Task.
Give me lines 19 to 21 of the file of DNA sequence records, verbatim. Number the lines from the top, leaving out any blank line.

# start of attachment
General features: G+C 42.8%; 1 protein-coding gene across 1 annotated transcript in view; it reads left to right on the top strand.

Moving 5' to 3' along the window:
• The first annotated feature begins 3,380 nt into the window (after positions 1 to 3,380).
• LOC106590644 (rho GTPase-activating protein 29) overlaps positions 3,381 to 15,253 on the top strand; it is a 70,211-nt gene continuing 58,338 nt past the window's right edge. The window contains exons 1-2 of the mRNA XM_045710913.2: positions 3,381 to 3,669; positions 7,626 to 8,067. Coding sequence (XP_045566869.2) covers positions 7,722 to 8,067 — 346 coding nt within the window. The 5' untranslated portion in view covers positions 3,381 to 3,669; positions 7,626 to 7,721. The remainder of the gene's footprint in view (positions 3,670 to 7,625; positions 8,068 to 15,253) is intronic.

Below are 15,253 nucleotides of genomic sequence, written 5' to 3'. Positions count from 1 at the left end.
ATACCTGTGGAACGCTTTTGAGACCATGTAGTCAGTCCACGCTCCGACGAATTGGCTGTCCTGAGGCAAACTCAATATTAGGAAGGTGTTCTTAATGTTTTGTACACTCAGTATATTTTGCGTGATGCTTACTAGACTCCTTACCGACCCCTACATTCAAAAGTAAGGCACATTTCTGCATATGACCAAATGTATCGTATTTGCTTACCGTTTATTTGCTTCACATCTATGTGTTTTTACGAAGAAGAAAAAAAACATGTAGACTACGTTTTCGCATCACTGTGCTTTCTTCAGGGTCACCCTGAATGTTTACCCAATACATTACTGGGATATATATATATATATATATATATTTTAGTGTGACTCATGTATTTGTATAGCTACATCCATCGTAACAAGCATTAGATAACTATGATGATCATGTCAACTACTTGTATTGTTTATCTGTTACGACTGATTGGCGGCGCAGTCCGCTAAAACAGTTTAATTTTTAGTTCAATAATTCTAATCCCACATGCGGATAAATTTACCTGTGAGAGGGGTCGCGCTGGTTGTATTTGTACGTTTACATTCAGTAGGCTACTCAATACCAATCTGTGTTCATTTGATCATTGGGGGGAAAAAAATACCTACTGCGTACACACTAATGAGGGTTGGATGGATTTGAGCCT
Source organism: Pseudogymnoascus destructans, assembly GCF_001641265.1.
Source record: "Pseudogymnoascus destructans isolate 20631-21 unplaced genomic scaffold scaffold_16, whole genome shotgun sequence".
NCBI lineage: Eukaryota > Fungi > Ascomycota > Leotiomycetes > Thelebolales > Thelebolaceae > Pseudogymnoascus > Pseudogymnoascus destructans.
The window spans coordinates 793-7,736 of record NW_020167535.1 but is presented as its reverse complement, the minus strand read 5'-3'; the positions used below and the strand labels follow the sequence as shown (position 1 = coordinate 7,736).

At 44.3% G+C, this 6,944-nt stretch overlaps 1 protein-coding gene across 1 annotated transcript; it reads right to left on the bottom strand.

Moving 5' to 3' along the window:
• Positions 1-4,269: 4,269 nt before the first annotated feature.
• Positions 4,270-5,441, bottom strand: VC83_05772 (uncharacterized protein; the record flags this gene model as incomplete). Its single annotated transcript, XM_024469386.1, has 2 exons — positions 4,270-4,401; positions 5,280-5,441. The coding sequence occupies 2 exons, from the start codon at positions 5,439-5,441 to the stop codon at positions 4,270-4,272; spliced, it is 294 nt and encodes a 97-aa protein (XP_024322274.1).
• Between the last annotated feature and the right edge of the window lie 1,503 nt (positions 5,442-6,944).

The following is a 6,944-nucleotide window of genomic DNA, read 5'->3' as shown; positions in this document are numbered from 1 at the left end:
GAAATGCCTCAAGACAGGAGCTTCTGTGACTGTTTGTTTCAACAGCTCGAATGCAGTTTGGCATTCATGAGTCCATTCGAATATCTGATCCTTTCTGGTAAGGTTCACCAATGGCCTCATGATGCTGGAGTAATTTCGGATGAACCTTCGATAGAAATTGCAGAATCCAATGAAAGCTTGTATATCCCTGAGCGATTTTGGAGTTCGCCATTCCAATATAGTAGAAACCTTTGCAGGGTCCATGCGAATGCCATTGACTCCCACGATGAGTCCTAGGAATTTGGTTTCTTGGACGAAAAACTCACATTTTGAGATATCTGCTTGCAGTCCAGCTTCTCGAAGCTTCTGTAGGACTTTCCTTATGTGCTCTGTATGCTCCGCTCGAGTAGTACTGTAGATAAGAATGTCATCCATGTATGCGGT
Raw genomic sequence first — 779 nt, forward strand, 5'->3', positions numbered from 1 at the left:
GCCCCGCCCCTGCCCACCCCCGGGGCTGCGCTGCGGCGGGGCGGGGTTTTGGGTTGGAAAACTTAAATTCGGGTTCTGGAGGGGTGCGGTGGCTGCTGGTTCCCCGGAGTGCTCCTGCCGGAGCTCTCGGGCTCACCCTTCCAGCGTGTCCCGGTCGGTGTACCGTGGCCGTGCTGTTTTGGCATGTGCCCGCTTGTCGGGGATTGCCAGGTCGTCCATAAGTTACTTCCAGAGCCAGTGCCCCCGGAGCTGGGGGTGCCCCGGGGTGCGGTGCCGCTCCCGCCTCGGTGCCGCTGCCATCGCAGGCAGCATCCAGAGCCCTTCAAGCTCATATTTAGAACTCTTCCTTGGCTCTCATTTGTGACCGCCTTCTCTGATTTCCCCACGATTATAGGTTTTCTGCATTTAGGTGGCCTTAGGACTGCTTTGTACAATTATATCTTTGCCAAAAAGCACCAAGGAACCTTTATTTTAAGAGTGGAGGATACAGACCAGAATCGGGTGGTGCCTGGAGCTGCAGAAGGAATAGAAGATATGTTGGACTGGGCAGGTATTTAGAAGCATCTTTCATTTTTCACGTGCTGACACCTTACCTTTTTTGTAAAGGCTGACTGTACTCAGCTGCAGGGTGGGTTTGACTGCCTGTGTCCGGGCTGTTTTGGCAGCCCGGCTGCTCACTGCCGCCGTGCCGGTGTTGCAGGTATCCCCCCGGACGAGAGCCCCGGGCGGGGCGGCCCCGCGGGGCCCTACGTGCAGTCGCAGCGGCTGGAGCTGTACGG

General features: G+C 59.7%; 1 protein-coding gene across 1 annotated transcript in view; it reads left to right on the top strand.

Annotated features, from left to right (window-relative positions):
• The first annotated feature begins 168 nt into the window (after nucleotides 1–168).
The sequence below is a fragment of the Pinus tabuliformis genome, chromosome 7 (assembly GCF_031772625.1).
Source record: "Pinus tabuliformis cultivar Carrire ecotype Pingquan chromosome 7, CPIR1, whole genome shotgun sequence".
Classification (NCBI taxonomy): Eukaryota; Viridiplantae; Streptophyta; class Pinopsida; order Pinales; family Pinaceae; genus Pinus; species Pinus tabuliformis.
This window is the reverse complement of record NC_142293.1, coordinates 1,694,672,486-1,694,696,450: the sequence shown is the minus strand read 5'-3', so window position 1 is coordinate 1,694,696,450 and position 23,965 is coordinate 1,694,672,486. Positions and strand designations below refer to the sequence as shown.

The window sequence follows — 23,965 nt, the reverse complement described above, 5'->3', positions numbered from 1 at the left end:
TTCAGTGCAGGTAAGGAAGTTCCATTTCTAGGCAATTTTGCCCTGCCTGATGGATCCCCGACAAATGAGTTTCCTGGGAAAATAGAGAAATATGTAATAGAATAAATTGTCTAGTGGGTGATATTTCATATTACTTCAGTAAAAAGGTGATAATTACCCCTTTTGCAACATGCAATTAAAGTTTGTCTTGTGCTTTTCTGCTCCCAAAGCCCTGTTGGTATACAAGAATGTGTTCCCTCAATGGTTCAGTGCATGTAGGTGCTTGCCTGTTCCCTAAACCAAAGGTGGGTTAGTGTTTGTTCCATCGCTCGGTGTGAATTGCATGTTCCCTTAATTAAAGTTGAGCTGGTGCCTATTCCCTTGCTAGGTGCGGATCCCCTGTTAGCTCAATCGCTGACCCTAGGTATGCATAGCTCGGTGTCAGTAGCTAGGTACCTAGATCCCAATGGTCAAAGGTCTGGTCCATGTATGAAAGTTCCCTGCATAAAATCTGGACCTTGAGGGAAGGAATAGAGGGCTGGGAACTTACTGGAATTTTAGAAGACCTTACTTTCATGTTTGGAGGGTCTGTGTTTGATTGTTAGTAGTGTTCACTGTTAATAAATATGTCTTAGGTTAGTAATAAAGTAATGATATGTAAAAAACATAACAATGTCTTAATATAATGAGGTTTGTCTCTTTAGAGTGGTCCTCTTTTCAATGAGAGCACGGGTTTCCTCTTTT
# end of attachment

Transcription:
GCCCCGCCCCTGCCCACCCCCGGGGCTGCGCTGCGGCGGGGCGGGGTTTTGGGTTGGAAAACTTAAATTCGGGTTCTGGAGGGGTGCGGTGGCTGCTGGTTCCCCGGAGTGCTCCTGCCGGAGCTCTCGGGCTCACCCTTCCAGCGTGTCCCGGTCGGTGTACCGTGGCCGTGCTGTTTTGGCATGTGCCCGCTTGTCGGGGATTGCCAGGTCGTCCATAAGTTACTTCCAGAGCCAGTGCCCCCGGAGCTGGGGGTGCCCCGGGGTGCGGTGCCGCTCCCGCCTCGGTGCCGCTGCCATCGCAGGCAGCATCCAGAGCCCTTCAAGCTCATATTTAGAACTCTTCCTTGGCTCTCATTTGTGACCGCCTTCTCTGATTTCCCCACGATTATAGGTTTTCTGCATTTAGGTGGCCTTAGGACTGCTTTGTACAATTATATCTTTGCCAAAAAGCACCAAGGAACCTTTATTTTAAGAGTGGAGGATACAGACCAGAATCGGGTGGTGCCTGGAGCTGCAGAAGGAATAGAAGATATGTTGGACTGGGCAGGTATTTAGAAGCATCTTTCATTTTTCACGTGCTGACACCTTACCTTTTTTGTAAAGGCTGACTGTACTCAGCTGCAGGGTGGGTTTGACTGCCTGTGTCCGGGCTGTTTTGGCAGCCCGGCTGCTCACTGCCGCCGTGCCGGTGTTGCAGGTATCCCCCCGGACGAGAGCCCCGGGCGGGGCGGCCCCGCGGGGCCCTACGTGCAGTCGCAGCGGCTGGAGCTGTACGG

General features: G+C 59.7%; 1 protein-coding gene across 1 annotated transcript in view; it reads left to right on the top strand.

Annotated features, from left to right (window-relative positions):